Trend toward self-segregation in schools worries committee members
Nothing much seemed to happen Tuesday with the School Committee, but there was a lot going on, and some of it was downright disturbing.
At the committee spent a lengthy meeting laying groundwork for major and somewhat overlapping items, including a reworking of its budget process and preparations for an enrollment increase, there were also concerns over how race and income levels are affecting student distribution and a look into what underlies transfers between Cambridge elementary schools.
Much of this arose from raw data on enrollment and demographics presented by the school system’s chief operating officer, Jim Maloney. Committee members seemed intrigued but bemused by the arbitrary nature of the slides and Maloney’s narration, pointing out, for instance, that students at the Amigos School are scattered evenly around the city, while Cambridgeport School students are clustered around the campus; that 43 percent of sixth-graders lived west of Harvard Square and 57 percent to the east; or that 97 students transferred out of the Kennedy-Longfellow School between June 2007 and August 2009, while only 18 left Graham & Parks in the same period.
After a more extensive look at transfers in general, committee member Joe Grassi spoke about the presentation.
“I’d love to see an executive summary,” he said.
But Grassi knew what he was seeing without an executive summary: “There’s no way that many transfers should be happening,” he said. Using Cambridge’s method of controlled choice for schools, “people are self-segregating themselves” by race and class.
In addition to stressing his concerns about racial and socioeconomic isolation, he raised repeatedly his concerns that there were “too many schools and too few students. No one wants to say it … but we need to understand that and figure out where we’re going in the next few years.” With five schools with fewer than 300 students, there are classes of only a dozen people, which Grassi felt hurt children socially and educationally.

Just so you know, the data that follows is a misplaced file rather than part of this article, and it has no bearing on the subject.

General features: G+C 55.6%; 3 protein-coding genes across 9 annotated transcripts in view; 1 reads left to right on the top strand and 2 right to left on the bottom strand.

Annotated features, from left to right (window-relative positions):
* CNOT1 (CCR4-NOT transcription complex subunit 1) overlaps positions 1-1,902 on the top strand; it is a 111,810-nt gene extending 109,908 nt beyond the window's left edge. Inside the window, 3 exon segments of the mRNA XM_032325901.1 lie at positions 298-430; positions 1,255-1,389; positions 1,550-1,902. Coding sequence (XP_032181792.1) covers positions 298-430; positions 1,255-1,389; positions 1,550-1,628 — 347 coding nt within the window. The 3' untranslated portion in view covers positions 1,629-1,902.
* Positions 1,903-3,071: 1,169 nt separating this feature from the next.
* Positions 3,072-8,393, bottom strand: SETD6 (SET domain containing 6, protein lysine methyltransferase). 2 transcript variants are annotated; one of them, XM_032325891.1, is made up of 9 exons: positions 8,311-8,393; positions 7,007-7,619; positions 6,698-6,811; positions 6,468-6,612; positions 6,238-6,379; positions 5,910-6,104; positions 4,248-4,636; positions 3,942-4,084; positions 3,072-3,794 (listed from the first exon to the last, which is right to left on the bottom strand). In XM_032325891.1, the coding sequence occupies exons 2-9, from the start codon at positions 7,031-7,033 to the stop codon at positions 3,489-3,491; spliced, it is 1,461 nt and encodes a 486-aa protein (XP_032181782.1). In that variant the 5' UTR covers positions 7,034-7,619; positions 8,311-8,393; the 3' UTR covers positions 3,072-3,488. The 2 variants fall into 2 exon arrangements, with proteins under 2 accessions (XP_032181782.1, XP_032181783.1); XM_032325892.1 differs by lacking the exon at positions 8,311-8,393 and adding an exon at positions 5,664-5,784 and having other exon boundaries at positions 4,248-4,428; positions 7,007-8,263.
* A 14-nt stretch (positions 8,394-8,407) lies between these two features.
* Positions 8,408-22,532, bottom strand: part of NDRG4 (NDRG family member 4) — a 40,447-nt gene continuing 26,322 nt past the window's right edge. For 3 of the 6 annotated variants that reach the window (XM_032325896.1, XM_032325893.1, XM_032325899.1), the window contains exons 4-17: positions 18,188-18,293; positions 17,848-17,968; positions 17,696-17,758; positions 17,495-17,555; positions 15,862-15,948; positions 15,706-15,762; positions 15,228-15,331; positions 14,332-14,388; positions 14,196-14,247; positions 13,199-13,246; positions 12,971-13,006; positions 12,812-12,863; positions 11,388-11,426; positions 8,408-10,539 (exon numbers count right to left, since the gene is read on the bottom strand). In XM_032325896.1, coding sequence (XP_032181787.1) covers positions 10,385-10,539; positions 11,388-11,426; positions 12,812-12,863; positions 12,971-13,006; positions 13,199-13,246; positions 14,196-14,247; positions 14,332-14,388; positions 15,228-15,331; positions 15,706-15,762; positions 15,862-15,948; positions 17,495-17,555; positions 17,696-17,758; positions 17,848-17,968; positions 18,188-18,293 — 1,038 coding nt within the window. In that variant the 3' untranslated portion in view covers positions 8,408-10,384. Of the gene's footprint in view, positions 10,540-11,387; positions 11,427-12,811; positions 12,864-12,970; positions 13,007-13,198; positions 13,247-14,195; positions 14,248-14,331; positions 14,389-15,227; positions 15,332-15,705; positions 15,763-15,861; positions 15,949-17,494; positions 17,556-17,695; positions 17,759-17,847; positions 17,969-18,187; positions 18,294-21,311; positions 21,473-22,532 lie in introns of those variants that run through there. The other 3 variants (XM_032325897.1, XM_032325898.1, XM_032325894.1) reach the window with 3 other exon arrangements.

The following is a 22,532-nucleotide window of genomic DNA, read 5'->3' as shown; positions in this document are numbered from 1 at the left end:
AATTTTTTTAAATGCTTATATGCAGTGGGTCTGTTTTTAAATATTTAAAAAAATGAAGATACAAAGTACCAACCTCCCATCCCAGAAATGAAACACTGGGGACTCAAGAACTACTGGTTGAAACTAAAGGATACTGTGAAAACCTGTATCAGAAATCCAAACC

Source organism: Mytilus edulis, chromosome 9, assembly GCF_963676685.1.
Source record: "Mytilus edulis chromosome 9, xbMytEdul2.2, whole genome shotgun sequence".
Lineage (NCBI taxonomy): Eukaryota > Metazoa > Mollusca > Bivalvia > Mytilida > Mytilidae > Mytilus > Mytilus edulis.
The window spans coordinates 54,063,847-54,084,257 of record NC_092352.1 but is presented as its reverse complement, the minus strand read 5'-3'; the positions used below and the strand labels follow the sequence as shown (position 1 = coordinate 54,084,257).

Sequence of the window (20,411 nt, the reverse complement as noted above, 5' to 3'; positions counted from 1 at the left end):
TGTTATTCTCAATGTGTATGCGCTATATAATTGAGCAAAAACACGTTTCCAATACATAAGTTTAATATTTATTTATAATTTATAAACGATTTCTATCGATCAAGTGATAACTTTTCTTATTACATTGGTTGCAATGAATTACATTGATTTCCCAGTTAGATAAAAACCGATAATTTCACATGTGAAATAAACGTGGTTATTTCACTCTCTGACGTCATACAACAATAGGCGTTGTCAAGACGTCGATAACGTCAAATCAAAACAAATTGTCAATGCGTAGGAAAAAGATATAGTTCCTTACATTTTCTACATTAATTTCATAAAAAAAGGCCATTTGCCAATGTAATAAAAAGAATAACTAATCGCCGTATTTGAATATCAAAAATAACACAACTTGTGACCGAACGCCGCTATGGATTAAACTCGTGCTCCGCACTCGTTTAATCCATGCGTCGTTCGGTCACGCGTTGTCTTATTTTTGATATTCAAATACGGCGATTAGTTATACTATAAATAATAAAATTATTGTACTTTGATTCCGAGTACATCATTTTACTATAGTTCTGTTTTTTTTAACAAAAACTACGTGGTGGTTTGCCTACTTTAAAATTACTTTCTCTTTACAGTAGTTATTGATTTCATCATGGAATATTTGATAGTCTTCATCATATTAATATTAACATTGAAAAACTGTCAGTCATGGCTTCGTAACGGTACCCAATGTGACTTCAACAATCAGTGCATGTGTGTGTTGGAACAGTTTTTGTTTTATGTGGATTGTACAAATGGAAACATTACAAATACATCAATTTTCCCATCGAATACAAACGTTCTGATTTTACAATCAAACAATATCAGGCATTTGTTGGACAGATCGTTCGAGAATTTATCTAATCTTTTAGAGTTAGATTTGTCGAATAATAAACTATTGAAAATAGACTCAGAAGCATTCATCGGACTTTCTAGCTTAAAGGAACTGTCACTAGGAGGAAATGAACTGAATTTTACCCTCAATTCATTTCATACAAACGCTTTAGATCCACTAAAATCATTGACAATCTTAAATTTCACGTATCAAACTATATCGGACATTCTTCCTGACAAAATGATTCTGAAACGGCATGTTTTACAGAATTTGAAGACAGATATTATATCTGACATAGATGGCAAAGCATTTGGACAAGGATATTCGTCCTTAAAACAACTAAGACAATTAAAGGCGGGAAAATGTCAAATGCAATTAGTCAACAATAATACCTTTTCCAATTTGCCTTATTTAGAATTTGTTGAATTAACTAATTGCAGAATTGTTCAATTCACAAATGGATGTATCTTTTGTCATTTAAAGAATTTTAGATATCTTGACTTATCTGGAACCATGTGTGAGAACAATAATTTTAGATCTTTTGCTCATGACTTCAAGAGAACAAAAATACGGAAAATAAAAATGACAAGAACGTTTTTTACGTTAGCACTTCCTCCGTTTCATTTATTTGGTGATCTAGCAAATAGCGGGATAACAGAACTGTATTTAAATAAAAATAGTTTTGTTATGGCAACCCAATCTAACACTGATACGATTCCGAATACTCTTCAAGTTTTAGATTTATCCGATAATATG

“It’s not financially feasible, and it’s not educationally sound,” he said.
Enrollment is projected to rise — up almost 400 three school years from now, from a current 6,146 students districtwide — but it will take eight years to fill the city’s schools, Grassi said.
On the less disturbing side of things, the committee began looking at how to put into action changes in budgeting introduced by the new schools superintendent, Jeff Young. Rather than having the committee approve a budget at the end of the process, Young wants members involved from the beginning to help set priorities.
A draft on how this would work was introduced by committee member Marc McGovern and rejected, but not necessarily torn up, in favor of a group discussion to be held Dec. 1. “I’ve got to believe that’s going to be our starting point,” member Fred Fantini said of McGovern’s draft.
The panel will vote Dec. 15 on whether to accept the new process.